The CenTrate BMA  device simplifies the procedure into a 15-minute process that is portable, safe for the horse and does not require further processing before using.

CenTrate is used for advanced arthritis, severe soft tissue injury or bone defects like OCD. Regenerative medicine devices for helping to heal equine lameness and injuries can be more expensive than traditional treatments, but they help provide a regenerative healing path back to normal.

When will I see results?

The goal of using regenerative medicine devices is to restore the injured area to as near normal tissue composition as possible by isolating and concentrating the horse’s self-healing properties. This does not necessarily mean that regenerative medicine devices works faster than traditional approaches.

Typically with Pro-Stride, you will see significant positive results in 2 to 4 weeks, sometimes sooner.3 Restigen and CenTrate are used for soft tissue injuries and the size, location, and rehabilitation protocol will each influence the time it takes for the horse to recover. These devices can improve the type of tissue and healing so that a horse can come back to its pre-injury level, however, they cannot change Mother Nature’s time frame to heal properly—so it is vital to give horses time to fully heal.

Learn more about regenerative medicine devices at


  1. Muir R, Goemni R. Non-compartmental analysis. Ed: Bonate PL, Howard DR. Pharmacokinetics in drug development, Vol 1. 2004, 235-65.
  2. Linardi RL, Dodson ME, Moss KL, King WJ, Ortved KF. The Effect of Autologous Protein Solution on the Inflammatory Cascade in Stimulated Equine Chondrocytes. Frontiers in Veterinary Science. 2019;6. doi:10.3389/fvets.2019.00064
  3. Bertone AL, Ishihara A, Zekas LJ, et al. Evaluation of a single intra-articular injection of autologous protein solution for treatment of osteoarthritis in horses. American Journal of Veterinary Research. 2014;75(2):141-151. doi:10.2460/ajvr.75.2.141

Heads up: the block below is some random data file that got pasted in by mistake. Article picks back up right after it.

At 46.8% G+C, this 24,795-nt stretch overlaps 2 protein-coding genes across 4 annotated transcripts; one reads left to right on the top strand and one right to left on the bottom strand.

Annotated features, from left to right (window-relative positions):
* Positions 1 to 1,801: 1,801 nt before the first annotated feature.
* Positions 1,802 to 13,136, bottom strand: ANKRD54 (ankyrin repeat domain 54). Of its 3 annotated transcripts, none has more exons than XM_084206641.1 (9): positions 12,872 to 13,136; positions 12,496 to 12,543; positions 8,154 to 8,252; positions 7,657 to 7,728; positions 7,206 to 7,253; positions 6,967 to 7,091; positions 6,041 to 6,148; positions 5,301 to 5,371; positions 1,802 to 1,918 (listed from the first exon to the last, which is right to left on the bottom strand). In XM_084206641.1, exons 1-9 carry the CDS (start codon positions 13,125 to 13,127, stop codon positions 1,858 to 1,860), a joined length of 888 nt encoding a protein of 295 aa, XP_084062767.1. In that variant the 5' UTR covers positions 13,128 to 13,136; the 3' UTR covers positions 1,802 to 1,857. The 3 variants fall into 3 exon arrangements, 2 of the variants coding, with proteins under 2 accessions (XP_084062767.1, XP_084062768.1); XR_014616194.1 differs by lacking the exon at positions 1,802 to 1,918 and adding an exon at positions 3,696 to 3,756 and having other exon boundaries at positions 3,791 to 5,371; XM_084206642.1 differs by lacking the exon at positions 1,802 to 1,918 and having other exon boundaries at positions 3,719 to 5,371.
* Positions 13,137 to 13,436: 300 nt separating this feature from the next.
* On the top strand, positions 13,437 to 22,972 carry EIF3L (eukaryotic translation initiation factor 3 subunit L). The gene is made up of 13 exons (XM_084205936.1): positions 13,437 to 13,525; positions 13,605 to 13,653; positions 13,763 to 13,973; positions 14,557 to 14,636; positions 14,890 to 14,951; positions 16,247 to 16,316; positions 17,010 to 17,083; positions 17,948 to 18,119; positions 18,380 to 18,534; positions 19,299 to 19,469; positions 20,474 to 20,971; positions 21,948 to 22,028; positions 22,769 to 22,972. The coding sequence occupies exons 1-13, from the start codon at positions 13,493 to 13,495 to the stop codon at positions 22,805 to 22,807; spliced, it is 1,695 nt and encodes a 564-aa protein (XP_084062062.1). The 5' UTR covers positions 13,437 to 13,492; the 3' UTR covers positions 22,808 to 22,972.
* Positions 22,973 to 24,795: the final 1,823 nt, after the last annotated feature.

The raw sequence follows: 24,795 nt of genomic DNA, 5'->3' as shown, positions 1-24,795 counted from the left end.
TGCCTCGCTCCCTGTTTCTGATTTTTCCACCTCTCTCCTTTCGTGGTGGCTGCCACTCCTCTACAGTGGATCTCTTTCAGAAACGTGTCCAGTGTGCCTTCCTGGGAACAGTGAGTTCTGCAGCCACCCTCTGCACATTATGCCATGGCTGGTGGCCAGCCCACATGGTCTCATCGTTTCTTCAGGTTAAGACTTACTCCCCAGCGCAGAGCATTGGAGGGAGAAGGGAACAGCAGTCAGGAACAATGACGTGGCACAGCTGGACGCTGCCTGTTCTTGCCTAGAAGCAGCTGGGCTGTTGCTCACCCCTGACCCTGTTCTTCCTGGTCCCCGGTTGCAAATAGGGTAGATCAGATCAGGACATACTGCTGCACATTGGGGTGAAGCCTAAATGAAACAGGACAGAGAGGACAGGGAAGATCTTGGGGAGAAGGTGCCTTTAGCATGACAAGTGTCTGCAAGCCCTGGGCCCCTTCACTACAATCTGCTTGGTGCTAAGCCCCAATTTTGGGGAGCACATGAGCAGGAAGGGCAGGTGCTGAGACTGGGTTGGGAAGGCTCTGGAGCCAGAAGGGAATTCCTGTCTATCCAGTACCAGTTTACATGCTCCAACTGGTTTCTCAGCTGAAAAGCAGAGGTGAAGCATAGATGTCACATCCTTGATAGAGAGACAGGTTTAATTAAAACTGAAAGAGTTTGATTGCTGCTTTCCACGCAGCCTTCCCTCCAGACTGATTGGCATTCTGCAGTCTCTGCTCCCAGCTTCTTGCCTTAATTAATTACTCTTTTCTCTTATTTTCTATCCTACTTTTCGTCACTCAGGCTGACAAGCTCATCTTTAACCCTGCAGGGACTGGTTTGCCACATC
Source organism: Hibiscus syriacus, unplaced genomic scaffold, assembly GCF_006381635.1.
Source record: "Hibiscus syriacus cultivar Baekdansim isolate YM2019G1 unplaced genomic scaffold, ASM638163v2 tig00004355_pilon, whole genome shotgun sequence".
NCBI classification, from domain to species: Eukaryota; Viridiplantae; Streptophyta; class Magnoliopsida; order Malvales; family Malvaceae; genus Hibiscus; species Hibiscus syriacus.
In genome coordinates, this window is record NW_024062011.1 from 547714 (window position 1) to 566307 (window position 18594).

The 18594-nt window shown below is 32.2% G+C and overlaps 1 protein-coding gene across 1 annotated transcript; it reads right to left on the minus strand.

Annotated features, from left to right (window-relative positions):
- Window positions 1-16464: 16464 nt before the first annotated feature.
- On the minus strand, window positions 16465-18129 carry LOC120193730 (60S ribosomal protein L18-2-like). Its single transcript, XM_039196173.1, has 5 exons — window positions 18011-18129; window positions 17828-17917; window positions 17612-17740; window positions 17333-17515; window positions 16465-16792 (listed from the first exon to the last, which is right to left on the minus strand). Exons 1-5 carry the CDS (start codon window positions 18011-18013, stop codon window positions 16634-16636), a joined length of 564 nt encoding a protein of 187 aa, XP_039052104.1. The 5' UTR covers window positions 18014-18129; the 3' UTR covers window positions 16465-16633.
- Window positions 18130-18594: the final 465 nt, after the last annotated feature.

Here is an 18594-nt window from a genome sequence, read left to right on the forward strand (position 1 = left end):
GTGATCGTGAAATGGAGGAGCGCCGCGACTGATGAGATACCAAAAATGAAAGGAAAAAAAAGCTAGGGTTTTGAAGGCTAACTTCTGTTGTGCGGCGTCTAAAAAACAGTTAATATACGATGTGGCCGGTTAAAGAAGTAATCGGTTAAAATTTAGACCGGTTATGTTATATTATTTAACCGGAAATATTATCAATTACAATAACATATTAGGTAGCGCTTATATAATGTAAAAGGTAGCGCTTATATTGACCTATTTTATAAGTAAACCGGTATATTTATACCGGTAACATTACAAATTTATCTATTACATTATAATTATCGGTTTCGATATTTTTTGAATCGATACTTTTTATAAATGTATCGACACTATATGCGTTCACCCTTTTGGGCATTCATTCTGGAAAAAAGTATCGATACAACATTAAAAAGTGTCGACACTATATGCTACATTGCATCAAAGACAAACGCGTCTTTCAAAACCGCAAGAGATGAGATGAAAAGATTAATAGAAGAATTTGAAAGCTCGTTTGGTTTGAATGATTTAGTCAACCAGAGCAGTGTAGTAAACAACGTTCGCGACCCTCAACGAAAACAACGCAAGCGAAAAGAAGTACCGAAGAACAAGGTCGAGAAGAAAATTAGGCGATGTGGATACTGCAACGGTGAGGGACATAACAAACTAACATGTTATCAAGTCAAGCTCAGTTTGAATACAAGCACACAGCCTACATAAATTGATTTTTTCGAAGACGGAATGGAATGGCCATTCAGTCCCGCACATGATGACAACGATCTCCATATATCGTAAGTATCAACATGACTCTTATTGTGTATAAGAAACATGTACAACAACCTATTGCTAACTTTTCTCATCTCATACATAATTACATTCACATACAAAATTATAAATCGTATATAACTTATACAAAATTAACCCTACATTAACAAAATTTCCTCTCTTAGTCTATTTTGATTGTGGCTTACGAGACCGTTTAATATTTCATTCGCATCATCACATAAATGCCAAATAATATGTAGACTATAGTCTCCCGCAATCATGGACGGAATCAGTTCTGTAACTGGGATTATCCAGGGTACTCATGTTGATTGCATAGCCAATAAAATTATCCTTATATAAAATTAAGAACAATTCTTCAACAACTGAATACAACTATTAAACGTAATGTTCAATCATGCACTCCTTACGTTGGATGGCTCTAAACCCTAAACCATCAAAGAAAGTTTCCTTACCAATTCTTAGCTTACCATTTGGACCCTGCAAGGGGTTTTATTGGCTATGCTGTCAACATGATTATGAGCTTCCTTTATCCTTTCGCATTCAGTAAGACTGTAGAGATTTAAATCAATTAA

4. Woodell-May J. GPSTM III vs. Arthrex ACPTM output characterization. Biomet Biologics. 2021.
  5. Biomet verification protocols. Zoetis internal validation study. 2008.
  6. Bosch G, van Schie HT, de Groot MW, et al. Effects of platelet-rich plasma on the quality of repair of mechanically induced core lesions in equine superficial digital flexor tendons: A placebo-controlled experimental study. Journal of Orthopaedic Research. 2009. doi:10.1002/jor.20980
  7. King W, Tan M, Ponticello M, Woodell-May J. Anti-Inflammatory Properties of the Output of an Autologous Bone Marrow Concentrating Device. Orthopaedic Research Society 2016 Annual Meeting. March 4-8 2016.
  8. Ishihara A, Helbig HJ, Sanchez-Hodge RB, Wellman ML, Landrigan MD, Bertone AL. Performance of a gravitational marrow separator, multidirectional bone marrow aspiration needle, and repeated bone marrow collections on the production of concentrated bone marrow and separation of mesenchymal stem cells in horses. American Journal of Veterinary Research. 2013;74(6):854-863. doi:10.2460/ajvr.74.6.854